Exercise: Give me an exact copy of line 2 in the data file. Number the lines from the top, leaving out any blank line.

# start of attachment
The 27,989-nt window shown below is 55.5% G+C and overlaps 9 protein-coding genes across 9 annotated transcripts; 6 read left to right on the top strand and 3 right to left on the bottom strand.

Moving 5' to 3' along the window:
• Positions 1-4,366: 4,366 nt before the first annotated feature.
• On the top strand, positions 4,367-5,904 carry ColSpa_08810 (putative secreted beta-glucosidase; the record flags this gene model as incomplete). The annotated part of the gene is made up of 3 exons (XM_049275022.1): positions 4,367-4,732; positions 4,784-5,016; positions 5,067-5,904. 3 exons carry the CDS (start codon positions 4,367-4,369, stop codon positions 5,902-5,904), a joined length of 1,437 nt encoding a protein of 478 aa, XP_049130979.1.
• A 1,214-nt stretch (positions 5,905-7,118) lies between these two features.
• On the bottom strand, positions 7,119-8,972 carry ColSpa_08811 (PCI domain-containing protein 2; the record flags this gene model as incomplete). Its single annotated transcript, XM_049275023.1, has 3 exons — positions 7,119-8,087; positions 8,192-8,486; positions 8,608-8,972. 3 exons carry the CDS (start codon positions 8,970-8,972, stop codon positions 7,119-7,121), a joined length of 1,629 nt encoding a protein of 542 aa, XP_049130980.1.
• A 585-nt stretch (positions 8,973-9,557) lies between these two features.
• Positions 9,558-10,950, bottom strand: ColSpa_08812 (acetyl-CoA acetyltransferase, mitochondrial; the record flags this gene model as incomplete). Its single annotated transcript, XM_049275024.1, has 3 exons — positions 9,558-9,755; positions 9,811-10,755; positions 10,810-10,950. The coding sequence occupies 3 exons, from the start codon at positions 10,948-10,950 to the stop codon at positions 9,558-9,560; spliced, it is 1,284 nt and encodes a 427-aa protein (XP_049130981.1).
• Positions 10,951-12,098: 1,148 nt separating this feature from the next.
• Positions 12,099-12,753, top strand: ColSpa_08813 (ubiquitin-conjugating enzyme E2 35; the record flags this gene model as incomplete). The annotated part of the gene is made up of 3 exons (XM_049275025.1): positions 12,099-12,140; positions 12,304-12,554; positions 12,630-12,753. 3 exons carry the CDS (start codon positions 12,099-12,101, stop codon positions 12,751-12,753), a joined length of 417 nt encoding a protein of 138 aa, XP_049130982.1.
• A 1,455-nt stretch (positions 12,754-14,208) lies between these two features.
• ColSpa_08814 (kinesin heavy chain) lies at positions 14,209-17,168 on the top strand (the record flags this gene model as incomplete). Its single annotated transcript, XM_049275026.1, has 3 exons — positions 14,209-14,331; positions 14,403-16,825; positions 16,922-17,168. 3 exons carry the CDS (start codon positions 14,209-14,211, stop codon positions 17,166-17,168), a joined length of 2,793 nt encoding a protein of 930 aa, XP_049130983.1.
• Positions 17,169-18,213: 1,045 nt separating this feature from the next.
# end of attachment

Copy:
Moving 5' to 3' along the window: